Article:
Compare the two individuals who sat with Norman Gortsby in "Dusk."

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In Saki’s short story “Dusk,” Norman Gortsby sits on a park bench as evening arrives. As he sits on the bench, he is joined by two different men. Gortsby considers dusk to be the time of day when those who do not want to be seen during the light of day emerge. It is the time when those who are less fortunate, or down on their luck, come out onto the streets of London.

The first gentleman is older, reasonable dressed, and silent. Gortsby imagines him to be past his prime and relevance. After a short time, he gets up to leave and walks slowly away into the night without engaging in conversation.

As soon as the elderly gentleman leaves, a younger one arrives. This young man is better dressed and immediately more talkative. He engages Gortsby by telling him a sad tale of being in an unfamiliar city and losing his way. He describes how, after going out to buy a bar of soap, he cannot find his way back to his hotel.

He is a sharp contrast to the first man who is older and silent. The first gentleman was non-descript while the second was animated and cunning as he attempts to panhandle money from his companion on the bench.

I'm glad, anyhow, that you don't think the story outrageously improbable.

He threw a good deal of warmth into the last remark, as though perhaps to indicate his hope that Gortsby did not fall far short of the requisite decency.

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How can I compare the two people who come and sit on the bench with Norman Gortsby in Dusk?  

When the story opens, Gortsby is sharing a bench with an elderly gentleman who has "a drooping air of defiance." His appearance in the story at all seems to be to serve as the rightful owner of the cake of soap Gortsby eventually discovers on the ground. There is nothing distinctive about this old man. He is a nobody. The author gets rid of him quickly. This shows that the old man has no immediate function in the story. When he reappears at the end, however, the reader will remember him and that he had been sitting there.

As he rose to go Gortsby imagined him returning to a home circle where he was snubbed and of no account, or to some bleak lodging where his ability to pay a weekly bill was the beginning and end of the interest he inspired.

Why would the old man buy a cake of soap? He is obviously poor and can't afford luxuries. It must be because he lives in a place where soap is not provided. The narrator suggests that he might live in "some bleak lodging," something like a rooming-house in what the English call "a bed-sitter," a one-room combination bedroom and living-room. He would have no private bath but would have to use a common bathroom and bring his own soap.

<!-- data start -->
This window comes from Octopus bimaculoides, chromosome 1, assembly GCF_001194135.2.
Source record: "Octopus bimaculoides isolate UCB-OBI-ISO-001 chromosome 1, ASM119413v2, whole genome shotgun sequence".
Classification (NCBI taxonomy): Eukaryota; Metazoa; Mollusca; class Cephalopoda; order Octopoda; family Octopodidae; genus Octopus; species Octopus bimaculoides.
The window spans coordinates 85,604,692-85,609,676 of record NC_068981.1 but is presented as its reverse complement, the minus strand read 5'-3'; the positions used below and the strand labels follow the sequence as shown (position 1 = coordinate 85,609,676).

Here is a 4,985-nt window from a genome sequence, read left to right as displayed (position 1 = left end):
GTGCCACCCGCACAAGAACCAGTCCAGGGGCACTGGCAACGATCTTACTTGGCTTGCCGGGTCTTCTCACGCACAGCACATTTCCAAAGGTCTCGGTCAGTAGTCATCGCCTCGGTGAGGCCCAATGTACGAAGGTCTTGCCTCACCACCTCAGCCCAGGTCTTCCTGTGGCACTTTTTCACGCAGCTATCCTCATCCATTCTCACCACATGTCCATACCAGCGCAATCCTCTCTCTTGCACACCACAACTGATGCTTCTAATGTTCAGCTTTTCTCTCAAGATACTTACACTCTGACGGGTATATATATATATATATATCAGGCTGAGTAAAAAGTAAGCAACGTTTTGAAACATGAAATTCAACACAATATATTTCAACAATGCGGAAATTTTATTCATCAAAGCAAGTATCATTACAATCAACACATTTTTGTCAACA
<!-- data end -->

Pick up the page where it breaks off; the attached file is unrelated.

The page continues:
The young man who comes and sits beside Gortsby as soon as the old man leaves is a far more complex character. He pretends to be an affluent young country gentleman who has just come up to London. His dialogue suggests that he has been to Eton and Oxford. In actuality he is trying to be a confidence trickster and does not appear to have had much experience at it yet. He has composed a story which is intended to make Gortsby believe that he might have an opportunity to make a friend of a young man his age who belongs to a higher social class. The trickster says he doesn't know a soul in London. He is not asking for money but only for a loan until he can get back into his hotel room tomorrow. Gortsby thinks he has exposed the other man as a phony when he asks to see the cake of soap the young man said he had come out to buy when he lost his hotel. This leads to the trickster's retreating in embarrassment and confusion. But then Gortsby finds a cake of soap on the ground by the bench and thinks he has missed a golden opportunity to rise in the world.

This is where the elderly gentleman plays the part he was intended for. Gortsby chases after the young trickster, gives him a sovereign, plus the soap, and his card. When he passes the bench where he had been sitting, he sees the old man searching the ground all around the bench. 

"Have you lost anything, sir?" he asked.

"Yes, sir, a cake of soap."

The fact that the old man is spending so much time searching for his cake of soap near the bench, "poking and peering beneath it and on all sides of it," is completely in character. It cost him a lot of money, relatively speaking. He is no confidence trickster but just an old former clerk living on a pension and required to buy a cake of soap for his personal use. Saki only created him and placed him on the bench beside Gortsby because he needed him for his surprise ending. Since Gortsby gave the old man's soap to the trickster, from whom he now realizes he will never hear again, Gortsby may feel obliged to pay the old man for his lost soap. It has been a bad evening for Gortsby.

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